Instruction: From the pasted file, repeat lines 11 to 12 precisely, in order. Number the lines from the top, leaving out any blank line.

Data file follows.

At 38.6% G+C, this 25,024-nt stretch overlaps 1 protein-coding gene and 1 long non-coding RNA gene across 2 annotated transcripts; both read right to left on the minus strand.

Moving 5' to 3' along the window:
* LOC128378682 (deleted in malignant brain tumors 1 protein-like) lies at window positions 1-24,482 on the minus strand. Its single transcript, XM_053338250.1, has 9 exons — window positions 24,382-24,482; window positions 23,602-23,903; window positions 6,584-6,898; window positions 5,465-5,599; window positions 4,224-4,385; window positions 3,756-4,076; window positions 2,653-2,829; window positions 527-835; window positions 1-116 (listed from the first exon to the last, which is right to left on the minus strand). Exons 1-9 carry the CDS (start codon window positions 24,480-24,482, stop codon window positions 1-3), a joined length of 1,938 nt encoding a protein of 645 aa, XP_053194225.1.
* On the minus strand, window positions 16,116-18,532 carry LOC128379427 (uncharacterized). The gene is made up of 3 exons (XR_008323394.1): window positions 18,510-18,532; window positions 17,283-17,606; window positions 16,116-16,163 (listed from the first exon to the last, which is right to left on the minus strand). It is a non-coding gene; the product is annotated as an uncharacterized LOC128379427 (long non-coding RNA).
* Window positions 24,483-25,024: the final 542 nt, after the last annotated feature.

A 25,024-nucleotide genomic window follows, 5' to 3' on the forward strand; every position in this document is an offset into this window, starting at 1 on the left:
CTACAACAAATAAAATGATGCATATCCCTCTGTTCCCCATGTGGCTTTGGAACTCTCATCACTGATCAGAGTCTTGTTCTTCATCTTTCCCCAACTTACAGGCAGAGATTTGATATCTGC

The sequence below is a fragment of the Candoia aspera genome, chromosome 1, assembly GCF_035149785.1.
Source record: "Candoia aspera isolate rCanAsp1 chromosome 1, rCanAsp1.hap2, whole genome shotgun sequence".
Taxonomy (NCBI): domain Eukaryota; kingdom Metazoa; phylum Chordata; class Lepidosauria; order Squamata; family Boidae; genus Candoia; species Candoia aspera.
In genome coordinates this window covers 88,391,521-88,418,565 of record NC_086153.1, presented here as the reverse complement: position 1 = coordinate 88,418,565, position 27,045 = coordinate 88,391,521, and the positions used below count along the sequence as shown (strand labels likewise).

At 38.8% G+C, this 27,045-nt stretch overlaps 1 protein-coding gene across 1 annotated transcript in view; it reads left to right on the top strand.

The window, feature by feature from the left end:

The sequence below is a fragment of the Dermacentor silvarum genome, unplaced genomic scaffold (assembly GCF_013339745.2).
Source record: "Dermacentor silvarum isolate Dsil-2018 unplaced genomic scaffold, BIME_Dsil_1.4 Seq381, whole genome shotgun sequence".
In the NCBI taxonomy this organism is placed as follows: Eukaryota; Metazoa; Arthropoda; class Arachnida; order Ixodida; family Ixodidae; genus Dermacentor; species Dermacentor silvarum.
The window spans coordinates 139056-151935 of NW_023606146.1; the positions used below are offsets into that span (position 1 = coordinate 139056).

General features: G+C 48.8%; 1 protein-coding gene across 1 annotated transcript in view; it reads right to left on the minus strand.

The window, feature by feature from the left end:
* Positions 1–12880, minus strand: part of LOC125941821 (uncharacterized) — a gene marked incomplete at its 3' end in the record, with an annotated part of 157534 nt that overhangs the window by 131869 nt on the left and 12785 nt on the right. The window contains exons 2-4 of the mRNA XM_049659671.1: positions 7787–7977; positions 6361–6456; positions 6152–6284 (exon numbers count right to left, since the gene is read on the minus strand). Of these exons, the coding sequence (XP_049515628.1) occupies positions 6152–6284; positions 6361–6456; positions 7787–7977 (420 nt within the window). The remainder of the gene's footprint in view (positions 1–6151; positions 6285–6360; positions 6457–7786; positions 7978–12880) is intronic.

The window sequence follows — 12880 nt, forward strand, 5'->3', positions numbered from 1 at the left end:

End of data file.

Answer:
In genome coordinates this window covers 88,391,521-88,418,565 of record NC_086153.1, presented here as the reverse complement: position 1 = coordinate 88,418,565, position 27,045 = coordinate 88,391,521, and the positions used below count along the sequence as shown (strand labels likewise).

At 38.8% G+C, this 27,045-nt stretch overlaps 1 protein-coding gene across 1 annotated transcript in view; it reads left to right on the top strand.